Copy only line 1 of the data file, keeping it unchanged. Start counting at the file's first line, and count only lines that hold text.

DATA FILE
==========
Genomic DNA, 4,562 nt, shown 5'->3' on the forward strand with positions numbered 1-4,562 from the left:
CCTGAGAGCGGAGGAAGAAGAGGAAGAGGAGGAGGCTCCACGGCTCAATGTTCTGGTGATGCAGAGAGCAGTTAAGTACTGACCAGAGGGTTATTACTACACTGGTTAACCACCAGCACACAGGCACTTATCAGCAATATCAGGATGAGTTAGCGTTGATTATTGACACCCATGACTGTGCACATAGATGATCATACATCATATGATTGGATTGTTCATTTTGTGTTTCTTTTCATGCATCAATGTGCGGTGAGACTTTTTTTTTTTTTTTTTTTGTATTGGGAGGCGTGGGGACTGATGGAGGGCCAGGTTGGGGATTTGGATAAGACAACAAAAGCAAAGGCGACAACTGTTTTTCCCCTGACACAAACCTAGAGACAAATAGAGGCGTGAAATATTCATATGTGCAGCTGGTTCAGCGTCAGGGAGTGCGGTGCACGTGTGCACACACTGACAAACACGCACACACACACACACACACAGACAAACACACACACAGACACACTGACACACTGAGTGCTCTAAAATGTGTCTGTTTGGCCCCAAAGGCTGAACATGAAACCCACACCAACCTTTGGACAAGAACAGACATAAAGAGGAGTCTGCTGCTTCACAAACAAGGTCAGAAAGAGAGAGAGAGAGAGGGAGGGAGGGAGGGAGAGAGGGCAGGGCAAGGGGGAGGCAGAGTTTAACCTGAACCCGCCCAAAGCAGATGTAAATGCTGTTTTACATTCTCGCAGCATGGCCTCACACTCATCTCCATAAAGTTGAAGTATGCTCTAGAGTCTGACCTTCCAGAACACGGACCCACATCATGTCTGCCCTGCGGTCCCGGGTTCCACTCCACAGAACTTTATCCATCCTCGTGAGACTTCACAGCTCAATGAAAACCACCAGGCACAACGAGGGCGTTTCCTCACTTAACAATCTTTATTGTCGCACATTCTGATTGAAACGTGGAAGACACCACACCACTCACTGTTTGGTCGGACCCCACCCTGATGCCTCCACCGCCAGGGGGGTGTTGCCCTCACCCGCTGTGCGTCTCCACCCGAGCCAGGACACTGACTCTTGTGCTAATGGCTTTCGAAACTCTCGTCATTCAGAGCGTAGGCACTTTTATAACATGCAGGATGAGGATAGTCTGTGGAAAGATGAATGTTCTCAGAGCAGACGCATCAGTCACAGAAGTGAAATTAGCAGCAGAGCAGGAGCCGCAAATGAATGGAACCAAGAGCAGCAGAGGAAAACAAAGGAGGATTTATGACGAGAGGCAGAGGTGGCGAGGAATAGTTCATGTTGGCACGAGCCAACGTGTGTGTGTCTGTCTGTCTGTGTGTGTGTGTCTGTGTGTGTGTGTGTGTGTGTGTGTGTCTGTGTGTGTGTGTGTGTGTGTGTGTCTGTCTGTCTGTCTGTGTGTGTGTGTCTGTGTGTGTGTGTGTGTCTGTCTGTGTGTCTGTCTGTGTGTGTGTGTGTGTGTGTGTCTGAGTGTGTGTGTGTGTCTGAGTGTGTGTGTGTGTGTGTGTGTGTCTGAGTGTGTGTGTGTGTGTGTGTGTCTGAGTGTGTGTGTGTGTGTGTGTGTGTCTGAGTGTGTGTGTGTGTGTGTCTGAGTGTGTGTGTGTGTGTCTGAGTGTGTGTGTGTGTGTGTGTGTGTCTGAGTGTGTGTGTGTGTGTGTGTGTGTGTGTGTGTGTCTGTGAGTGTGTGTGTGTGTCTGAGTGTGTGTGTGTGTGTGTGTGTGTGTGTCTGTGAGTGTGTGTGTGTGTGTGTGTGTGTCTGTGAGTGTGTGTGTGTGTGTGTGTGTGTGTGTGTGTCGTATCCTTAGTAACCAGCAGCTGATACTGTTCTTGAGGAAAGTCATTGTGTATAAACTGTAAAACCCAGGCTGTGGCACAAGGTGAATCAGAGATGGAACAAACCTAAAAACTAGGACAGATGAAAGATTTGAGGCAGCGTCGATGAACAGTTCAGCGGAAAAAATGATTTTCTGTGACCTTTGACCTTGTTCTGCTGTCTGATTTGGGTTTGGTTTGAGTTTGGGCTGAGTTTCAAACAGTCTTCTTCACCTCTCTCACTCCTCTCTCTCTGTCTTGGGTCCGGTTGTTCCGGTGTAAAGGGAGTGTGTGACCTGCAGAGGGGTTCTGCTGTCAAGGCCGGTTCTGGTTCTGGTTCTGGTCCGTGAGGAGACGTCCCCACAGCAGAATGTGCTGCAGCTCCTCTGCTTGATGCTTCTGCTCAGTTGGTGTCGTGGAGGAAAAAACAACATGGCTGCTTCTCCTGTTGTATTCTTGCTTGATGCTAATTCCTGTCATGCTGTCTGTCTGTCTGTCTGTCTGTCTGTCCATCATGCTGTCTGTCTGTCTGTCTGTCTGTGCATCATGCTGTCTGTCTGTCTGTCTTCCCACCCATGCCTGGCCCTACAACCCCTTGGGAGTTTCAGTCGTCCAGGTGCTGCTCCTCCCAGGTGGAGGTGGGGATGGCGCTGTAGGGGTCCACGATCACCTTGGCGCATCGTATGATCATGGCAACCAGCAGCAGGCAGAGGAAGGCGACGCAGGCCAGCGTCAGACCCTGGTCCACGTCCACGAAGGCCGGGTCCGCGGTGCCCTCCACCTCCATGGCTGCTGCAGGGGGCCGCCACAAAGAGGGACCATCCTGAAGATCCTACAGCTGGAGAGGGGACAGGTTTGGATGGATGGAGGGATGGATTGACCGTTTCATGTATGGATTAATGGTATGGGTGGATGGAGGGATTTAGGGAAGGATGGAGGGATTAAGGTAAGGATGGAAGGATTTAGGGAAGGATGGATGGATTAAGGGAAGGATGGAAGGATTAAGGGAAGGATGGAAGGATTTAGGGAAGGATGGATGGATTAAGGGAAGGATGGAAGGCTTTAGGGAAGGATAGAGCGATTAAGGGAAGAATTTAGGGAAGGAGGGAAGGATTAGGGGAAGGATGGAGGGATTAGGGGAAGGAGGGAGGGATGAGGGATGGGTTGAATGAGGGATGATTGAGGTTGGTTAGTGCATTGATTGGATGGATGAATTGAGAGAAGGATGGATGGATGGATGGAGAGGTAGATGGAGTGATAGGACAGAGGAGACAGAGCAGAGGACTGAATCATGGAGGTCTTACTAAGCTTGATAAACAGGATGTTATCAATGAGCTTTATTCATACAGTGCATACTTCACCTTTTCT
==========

Genomic DNA, 4,562 nt, shown 5'->3' on the forward strand with positions numbered 1-4,562 from the left: